• The majority of these Hunters Lane students were moved out of the course during the second semester and into credit recovery.

ACT Participation

  • Calculating ACT participation rate can also be done in multiple ways. To answer media inquiries, RAE was asked to calculate the rate as a percentage of 11th graders, which is typically the year students take the test.
  • But in fact, TDOE has indicated that official participation rates, soon to be used in district accountability, will likely be based upon high school completers, not tied to a specific grade level. TDOE even encourages the use of vouchers to allow 12th graders to take the ACT if they miss it in the 11th grade.
  • Obviously, this means vastly different rates can be produced depending on the method used. The district believes it should be calculated against high school completers, as the ACT is seen as a culminating activity for students.
  • Using this method, the ACT participation rate for the class of 2014 was 94%. That number dropped to 87.4% in 2015 due to a snow storm that closed schools on the ACT test day. The make-up day was during spring break. This caused many students to miss the test entirely.
  • In addition, a great deal of data quality issues exist in calculating ACT participation. ACT will often generate multiple records for one student or put students in the district file who are not enrolled in Metro Schools.
  • Because of these issues, RAE is hesitant to generate more detailed participation data until TDOE finalizes the rules surrounding accountability for participation.

Tennessee Department of Education Inquiries

  • Having TDOE provide a list of specific student names and cases for review was extremely helpful. Some cases could be easily explained by absences, mobility, discipline or other circumstances. Others could not.
  • After reviewing cases and sending responses back to TDOE, Department officials still had questions about 86 students. Of these 86 cases, only four schools had more than 5 students on the list:
    • Hunters Lane – 30
    • Maplewood – 14
    • Glencliff – 7
    • Pearl-Cohn – 7
  • Another TDOE inquiry centered on a relatively high percentage of 9th graders without English I EOC answer documents (20.2% in 2013-14 and 17.8% in 2014-15).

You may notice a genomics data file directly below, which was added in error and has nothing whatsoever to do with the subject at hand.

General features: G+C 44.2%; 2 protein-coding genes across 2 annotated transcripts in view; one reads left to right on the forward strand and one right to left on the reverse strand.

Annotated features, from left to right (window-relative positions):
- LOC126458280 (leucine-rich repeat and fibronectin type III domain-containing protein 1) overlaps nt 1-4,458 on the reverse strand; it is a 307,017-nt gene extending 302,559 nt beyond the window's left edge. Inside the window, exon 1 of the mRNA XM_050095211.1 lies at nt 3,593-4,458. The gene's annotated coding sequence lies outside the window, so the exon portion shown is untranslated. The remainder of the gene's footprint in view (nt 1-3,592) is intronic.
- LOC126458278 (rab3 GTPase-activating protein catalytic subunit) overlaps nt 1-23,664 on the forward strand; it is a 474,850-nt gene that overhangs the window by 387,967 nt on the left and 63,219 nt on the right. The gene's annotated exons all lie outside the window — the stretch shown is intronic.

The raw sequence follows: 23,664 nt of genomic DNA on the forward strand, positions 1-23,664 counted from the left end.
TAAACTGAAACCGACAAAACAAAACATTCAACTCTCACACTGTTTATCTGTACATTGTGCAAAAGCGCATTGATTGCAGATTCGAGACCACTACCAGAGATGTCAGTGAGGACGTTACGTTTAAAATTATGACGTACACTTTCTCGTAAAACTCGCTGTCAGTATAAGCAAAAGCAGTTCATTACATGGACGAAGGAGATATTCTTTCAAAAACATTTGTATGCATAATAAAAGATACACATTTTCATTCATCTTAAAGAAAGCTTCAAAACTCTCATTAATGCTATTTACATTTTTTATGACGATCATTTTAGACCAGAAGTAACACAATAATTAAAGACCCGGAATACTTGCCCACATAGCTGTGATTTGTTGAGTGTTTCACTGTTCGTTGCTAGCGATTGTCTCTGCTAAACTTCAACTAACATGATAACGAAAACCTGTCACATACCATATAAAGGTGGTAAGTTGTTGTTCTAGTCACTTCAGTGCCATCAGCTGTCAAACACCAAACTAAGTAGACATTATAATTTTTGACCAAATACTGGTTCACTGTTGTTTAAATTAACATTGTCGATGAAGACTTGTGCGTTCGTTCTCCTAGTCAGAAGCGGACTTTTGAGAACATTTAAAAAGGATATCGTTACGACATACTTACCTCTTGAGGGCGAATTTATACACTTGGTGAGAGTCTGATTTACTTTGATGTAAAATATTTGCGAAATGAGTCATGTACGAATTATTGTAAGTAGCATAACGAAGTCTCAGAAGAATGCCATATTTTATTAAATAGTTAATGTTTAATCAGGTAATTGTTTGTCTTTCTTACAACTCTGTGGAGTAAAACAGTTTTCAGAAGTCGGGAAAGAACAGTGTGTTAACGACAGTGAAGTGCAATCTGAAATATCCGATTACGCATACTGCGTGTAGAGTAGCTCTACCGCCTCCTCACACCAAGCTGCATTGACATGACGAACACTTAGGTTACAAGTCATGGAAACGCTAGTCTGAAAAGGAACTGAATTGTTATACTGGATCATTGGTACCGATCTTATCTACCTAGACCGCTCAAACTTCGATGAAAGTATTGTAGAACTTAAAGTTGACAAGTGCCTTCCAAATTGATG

• Analysis of student course history shows that many of these students have been classified as 9th graders for more than one year because they have not earned the required number or type of credits to be on track for four-year graduation.
    • In many other districts, students are not listed as “9th grade repeaters” regardless of credits earned. That is not the case in Metro Schools.
  • So even though these students may be classified as 9th graders, most would have taken the English I EOC in a previous year and many were enrolled in English II or III.
  • In addition, many of those 9th graders were English learners who are taking language development courses before English I.
  • Taking these into consideration, course enrollment analysis shows that less than 3% of 9th graders during these years were not enrolled in an English class.


  • Metro Schools takes test participation and academic intervention very seriously. While we do not feel there have been widespread, systemic issues in either area, it is clear that more monitoring needs to occur and new policies and procedures implemented.

Credit Recovery

  • Credit recovery can provide good reinforcement of core academic concepts, and we stand by our use of it to help students earn credits in classes they previously failed.
  • However, the TDOE’s current four year calculation for graduation rate puts increased pressure on students and teachers to earn credits, particularly in subjects that require four years of classes like math and English.
  • We recommend the state adopt a five year calculation for graduation rate to give students more flexibility in retaking classes and earning credits.
  • The new student information system through Infinite Campus will allow for course codes that specifically identify credit recovery. This will make reporting and oversight more robust.
  • The course retake policy has been revised and strengthened to give greater guidance for principals, counselors and teachers on the best educational practices for when to use credit recovery to help struggling students.

End-of-Course Exams

  • RAE will produce an EOC course enrollment file at the time of testing to help verify which students need to take EOC exams. This will be post-exam verification much more thorough than it is currently.
  • RAE will also generate a new report to monitor EOC exam participation based on the more strict calculation method to share with district leadership.
  • Based on the arduous data analysis work done by RAE staff to answer TDOE inquiries, a new report will be built in the Data Warehouse that allows for automatic generation of the same data analysis. This report will be available to school counselors and district staff for easy monitoring of student credits earned and EOC requirements.

ACT Participation

  • ACT participation is now part of district accountability to TDOE, though districts do not yet know how TDOE will calculate the rate. Once these business rules are finalized, RAE will refine its own reporting.
  • RAE will continue working with school staff to identify students eligible to test.
  • RAE will continue attempts to address ACT data quality concerns prior to calculating participation rate.
  • We recommend that TDOE allow 12th graders to test on the one day each year set aside for statewide ACT testing.

TNReady and TCAP Tests

  • RAE recommends using the same methods to monitor EOC participation that are detailed above and applying them also to TCAP and TNReady exams in grades 3-8.



Metro Schools receives four charter school applications in 2016